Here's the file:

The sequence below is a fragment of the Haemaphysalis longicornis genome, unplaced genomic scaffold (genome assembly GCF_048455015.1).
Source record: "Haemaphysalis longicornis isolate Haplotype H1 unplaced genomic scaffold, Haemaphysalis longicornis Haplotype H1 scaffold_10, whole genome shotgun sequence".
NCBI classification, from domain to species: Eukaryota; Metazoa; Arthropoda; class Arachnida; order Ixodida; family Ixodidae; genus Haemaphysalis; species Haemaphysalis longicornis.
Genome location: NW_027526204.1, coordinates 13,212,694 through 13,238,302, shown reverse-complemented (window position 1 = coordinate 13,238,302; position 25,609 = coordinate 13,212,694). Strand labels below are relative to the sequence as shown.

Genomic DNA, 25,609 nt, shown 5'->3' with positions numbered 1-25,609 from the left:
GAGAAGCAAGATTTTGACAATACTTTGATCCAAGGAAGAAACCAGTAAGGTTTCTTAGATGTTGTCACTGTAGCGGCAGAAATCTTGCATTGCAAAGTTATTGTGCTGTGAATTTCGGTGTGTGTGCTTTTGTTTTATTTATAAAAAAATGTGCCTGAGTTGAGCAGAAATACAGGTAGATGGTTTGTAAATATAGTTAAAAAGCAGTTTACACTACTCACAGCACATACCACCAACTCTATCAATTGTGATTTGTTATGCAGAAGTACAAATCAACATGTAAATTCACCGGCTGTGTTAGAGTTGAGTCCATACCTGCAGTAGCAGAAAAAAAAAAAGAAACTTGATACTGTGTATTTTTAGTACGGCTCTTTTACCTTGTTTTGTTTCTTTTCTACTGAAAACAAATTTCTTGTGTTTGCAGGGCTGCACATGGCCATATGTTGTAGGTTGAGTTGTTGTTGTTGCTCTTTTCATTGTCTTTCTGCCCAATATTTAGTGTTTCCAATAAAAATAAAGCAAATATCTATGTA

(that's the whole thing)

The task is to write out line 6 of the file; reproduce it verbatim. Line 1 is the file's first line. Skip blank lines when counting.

GAGAAGCAAGATTTTGACAATACTTTGATCCAAGGAAGAAACCAGTAAGGTTTCTTAGATGTTGTCACTGTAGCGGCAGAAATCTTGCATTGCAAAGTTATTGTGCTGTGAATTTCGGTGTGTGTGCTTTTGTTTTATTTATAAAAAAATGTGCCTGAGTTGAGCAGAAATACAGGTAGATGGTTTGTAAATATAGTTAAAAAGCAGTTTACACTACTCACAGCACATACCACCAACTCTATCAATTGTGATTTGTTATGCAGAAGTACAAATCAACATGTAAATTCACCGGCTGTGTTAGAGTTGAGTCCATACCTGCAGTAGCAGAAAAAAAAAAAGAAACTTGATACTGTGTATTTTTAGTACGGCTCTTTTACCTTGTTTTGTTTCTTTTCTACTGAAAACAAATTTCTTGTGTTTGCAGGGCTGCACATGGCCATATGTTGTAGGTTGAGTTGTTGTTGTTGCTCTTTTCATTGTCTTTCTGCCCAATATTTAGTGTTTCCAATAAAAATAAAGCAAATATCTATGTA